बन्धकारणशैथिल्यात्प्रचारसंवेदनाच्च चित्तस्य परशरीरावेशः॥३८॥
Bandhakāraṇaśaithilyātpracārasaṁvedanācca cittasya paraśarīrāveśaḥ ||38||

By relaxing one’s bondage with the physical body, and enhancing one’s mobility within, one’s chitta=‘Mind’ can enter another physical body. (38)

One’s mind can enter another body. This is done by loosening the ties of that which ties up one’s own self with the body, and by enabling that movement.


उदानजयाज्जलपङ्ककण्टकादिष्वसङ्ग उत्क्रान्तिश्च॥३९॥
Udānajayājjalapaṅkakaṇṭakādiṣvasaṅga utkrāntiśca ||39||

By mastering udAna=‘The buoyant aspect of prANa’, one can move untouched over jala=‘Water’, panka=’Sludge’, kaNTaka=‘Thorns’ etc. (39)

One’s physical body can pass over these obstacle (water, sludge, thorns, etc.) through mastery over the buoyancy aspect of prAna.


Samānajayājjvalanam ||40||

By mastering SamAna=‘The assimilative aspect of prANa’, one attains to radiance. (40)

SamAna is the transactory prAna, which moves energy from one part to the other. It is the vehicle of movement. By mastery over samAna one begets radiance.


श्रोत्राकाशयोः सम्बन्धसंयमाद्दिव्यं श्रोत्रम्॥४१॥
Śrotrākāśayoḥ sambandhasaṁyamāddivyaṁ śrotram ||41||

Through samyama over the relationship between shrotra=’Sense of Hearing’ and AkAsha=’Space’, one attains to a divine faculty of hearing. (41)

There is a very basic, inherent relationship between the sense of hearing and space. By samyama over those two one begets a divine sense of hearing.


कायाकाशयोः सम्बन्धसंयमाल्लघुतूलसमापत्तेश्चाकाशगमनम्॥४२॥
Kāyākāśayoḥ sambandhasaṁyamāllaghutūlasamāpatteścākāśagamanam ||42||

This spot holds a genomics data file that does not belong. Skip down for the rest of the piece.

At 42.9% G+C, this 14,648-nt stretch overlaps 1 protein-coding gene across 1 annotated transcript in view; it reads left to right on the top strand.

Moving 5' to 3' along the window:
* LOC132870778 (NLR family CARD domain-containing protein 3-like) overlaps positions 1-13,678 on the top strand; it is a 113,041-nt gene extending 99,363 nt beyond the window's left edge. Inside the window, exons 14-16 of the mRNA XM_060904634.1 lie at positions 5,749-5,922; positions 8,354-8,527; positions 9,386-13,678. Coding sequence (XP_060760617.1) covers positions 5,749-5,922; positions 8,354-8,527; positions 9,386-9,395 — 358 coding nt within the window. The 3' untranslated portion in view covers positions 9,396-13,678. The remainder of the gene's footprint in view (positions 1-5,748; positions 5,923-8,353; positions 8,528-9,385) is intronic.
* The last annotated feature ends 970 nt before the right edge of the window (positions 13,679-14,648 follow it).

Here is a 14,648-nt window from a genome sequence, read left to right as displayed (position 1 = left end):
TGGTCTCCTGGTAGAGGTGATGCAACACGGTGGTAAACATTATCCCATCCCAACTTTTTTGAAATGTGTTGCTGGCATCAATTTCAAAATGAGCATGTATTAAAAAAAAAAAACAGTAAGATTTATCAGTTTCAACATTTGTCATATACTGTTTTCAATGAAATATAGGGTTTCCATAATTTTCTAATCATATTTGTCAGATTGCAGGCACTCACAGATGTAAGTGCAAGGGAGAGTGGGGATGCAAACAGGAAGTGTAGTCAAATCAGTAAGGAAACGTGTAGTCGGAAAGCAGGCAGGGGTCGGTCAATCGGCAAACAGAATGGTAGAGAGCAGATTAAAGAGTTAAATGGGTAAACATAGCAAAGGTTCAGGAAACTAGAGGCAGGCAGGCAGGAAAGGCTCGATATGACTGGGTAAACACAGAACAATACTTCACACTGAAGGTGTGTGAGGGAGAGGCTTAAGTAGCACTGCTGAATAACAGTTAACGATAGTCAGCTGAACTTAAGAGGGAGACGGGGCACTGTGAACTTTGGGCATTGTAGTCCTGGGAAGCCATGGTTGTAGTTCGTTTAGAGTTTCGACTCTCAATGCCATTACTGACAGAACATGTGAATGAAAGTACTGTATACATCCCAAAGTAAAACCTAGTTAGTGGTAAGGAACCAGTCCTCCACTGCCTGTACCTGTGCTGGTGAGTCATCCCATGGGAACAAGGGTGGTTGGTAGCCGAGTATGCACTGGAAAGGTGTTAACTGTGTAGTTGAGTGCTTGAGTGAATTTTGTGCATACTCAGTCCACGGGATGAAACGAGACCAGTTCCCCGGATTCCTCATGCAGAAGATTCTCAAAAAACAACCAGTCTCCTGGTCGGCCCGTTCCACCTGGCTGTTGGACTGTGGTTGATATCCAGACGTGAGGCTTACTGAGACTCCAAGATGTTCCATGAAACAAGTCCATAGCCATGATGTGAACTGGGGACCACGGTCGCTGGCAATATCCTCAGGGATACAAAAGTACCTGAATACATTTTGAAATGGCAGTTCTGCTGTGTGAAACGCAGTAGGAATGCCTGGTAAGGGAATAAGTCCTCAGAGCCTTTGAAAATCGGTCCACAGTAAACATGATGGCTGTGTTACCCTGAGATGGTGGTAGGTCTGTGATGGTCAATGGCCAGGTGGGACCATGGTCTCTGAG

Through samyama over the relationship between kAya=‘Physical Body’ and AkAsha=’Space’, one attains to extreme lightness and an ability to travel through Space. (42)

One can make this to be a mysterious process, but it does not have to be so. This is similar to what a scientist does in his research, except there is a deeper involvement in samyama. It is not the entire physical body that becomes light and travels through space, but a subtle aspect of that body.


वहिरकल्पिता वृत्तिर्महाविदेहा ततः प्रकाशावरणक्षयः॥४३॥
Vahirakalpitā vṛttirmahāvidehā tataḥ prakāśāvaraṇakṣayaḥ ||43||

When one’s cyclical tendencies of the mind are greatly beyond the realm of the physical body and external circumstances, then the veil over the light within starts to thin. (43)

The cover (over the light within) starts to decay when the activities of the mind start to outgrow the realm of the body, and external circumstances. In other words, one starts on the path of enlightenment as one’s attention expands beyond the concerns of the body and the ego, and becomes concentrated entirely on the cyclical tendencies coming down from generations.


Sthūlasvarūpasūkṣmānvayārthavattvasaṁyamādbhūtajayaḥ ||44||